Documentation should describe the intended use of such accounts and the consequences of their inappropriate use. Details should be clearly documented and then communicated to the relevant workforce. It should be clear that all use of emergency accounts is closely monitored. A periodic review and retraining of staff should be done to make sure the break–glass procedure continues to be relevant.

Each use of an emergency account should be reviewed. The use of an emergency account may be valid, or it might indicate a malicious act. Unacceptable use needs to be recorded and acted upon. Frequent use may indicate problems with the normal user authentication mechanism. This regular monitoring of pre–staged emergency accounts should also include exercising some of them to ensure that they do work, and that their use can be detected. This is similar to testing fire alarms, to be sure that they will work in a real emergency.

Cleaning Up After Account Usage

A procedure should be established to clean up after an emergency account has been used. Consider addressing the following:

  • Disable or delete the emergency account(s) that were used to prevent re–use now that the password is known. Some systems may be capable of automatically deactivating emergency accounts after first use or passage of a selectable period such as 8 hours or 1 day. Avoid disabling the account during the period of emergency use.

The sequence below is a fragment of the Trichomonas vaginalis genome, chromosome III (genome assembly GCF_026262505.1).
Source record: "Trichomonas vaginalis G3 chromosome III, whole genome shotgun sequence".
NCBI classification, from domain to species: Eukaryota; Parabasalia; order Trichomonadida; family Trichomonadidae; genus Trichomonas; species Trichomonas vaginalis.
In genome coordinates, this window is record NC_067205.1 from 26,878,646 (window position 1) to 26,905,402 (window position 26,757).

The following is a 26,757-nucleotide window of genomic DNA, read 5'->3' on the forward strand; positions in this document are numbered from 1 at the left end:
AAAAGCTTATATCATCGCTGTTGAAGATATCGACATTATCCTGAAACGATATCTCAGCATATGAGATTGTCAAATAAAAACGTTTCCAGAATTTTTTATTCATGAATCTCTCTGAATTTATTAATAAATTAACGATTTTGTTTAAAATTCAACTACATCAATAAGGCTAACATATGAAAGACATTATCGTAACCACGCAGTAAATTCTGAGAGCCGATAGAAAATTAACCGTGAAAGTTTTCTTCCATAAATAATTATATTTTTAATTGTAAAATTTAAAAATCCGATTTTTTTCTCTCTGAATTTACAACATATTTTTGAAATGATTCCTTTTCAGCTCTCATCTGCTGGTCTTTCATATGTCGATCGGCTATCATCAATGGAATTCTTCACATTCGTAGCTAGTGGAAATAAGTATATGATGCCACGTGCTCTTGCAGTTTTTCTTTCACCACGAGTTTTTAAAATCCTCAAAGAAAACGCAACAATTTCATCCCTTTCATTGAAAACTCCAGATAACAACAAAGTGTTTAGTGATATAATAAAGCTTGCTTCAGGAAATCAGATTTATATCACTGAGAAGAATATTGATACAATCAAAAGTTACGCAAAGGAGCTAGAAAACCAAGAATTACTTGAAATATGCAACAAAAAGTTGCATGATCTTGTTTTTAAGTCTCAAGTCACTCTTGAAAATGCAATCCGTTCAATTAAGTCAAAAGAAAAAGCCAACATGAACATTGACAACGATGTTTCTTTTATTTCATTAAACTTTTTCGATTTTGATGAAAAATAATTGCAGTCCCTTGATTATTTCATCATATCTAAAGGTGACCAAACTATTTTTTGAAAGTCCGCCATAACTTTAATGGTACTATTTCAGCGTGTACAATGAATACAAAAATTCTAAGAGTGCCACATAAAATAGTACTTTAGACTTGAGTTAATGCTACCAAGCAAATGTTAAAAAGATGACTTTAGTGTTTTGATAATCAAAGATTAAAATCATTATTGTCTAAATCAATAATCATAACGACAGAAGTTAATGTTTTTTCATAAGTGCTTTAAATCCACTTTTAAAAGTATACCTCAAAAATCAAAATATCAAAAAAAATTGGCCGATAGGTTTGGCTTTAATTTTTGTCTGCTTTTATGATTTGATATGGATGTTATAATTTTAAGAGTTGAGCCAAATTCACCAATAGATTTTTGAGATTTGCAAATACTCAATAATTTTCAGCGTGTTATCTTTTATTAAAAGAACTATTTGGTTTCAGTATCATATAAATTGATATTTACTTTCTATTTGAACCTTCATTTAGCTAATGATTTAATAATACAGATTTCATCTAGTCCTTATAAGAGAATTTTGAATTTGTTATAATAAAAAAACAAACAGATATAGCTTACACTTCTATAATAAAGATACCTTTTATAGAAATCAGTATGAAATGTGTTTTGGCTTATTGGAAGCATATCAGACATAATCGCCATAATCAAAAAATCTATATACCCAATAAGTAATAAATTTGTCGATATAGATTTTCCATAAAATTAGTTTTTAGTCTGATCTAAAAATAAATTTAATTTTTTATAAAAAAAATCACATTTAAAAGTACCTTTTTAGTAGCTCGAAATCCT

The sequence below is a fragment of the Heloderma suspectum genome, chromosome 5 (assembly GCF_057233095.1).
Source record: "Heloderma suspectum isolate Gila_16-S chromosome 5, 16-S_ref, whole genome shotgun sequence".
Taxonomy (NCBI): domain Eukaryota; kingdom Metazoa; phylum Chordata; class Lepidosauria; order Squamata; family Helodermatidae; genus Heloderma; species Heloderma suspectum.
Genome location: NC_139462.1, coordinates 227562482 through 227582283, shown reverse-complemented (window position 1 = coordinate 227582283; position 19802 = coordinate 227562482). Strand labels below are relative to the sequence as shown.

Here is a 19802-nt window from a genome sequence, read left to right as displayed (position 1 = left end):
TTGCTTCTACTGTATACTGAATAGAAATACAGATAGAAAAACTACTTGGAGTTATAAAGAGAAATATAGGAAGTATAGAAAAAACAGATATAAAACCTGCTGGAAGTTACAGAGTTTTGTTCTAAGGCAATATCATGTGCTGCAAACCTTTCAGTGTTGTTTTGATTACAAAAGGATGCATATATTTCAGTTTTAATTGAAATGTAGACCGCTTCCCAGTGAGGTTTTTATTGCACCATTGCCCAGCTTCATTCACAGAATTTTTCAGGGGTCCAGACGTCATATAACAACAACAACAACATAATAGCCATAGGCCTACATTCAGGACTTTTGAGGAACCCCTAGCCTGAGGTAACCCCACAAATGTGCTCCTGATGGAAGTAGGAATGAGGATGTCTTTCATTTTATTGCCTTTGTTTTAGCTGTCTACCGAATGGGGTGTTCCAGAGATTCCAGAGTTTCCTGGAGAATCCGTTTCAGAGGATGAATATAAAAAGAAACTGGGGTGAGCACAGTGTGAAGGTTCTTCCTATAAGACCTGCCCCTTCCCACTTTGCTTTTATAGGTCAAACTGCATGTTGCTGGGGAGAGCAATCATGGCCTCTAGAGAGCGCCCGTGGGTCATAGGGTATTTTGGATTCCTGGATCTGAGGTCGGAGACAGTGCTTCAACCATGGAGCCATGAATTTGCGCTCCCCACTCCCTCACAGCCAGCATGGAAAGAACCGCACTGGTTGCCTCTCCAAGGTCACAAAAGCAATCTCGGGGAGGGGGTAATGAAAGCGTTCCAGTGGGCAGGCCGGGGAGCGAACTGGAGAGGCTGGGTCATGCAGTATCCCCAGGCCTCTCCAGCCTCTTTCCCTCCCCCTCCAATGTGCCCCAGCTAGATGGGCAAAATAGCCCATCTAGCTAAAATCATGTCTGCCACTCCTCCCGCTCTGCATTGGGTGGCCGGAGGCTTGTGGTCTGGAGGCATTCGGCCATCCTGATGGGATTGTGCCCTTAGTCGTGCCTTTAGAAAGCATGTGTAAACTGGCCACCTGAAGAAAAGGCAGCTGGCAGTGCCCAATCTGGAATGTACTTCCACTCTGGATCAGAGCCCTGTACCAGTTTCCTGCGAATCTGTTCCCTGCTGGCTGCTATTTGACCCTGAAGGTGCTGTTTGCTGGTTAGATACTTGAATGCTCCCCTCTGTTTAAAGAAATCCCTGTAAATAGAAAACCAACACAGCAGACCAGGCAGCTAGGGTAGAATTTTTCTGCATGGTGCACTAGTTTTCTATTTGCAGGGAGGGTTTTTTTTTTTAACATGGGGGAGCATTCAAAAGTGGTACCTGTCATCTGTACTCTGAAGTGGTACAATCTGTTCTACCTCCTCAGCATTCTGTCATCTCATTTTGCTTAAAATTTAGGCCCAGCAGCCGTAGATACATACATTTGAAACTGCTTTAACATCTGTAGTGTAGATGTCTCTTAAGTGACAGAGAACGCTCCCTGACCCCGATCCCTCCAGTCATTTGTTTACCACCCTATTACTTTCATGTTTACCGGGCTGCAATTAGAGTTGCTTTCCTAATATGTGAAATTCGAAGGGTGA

• Reconcile the data acquired and audit trails to reflect the proper operator’s name.
  • Make entries in disclosures if appropriate (see HIPAA 5003 policy, procedure and forms).
  • Review activities performed including data acquired/accessed
  • Determine if the emergency account procedure and operation worked effectively and adjust if necessary

Reference: This documentation was written using text from a whitepaper developed by the Joint NEMA/COCIR/JIRA Security and Privacy Committee (SPC) – December 2004.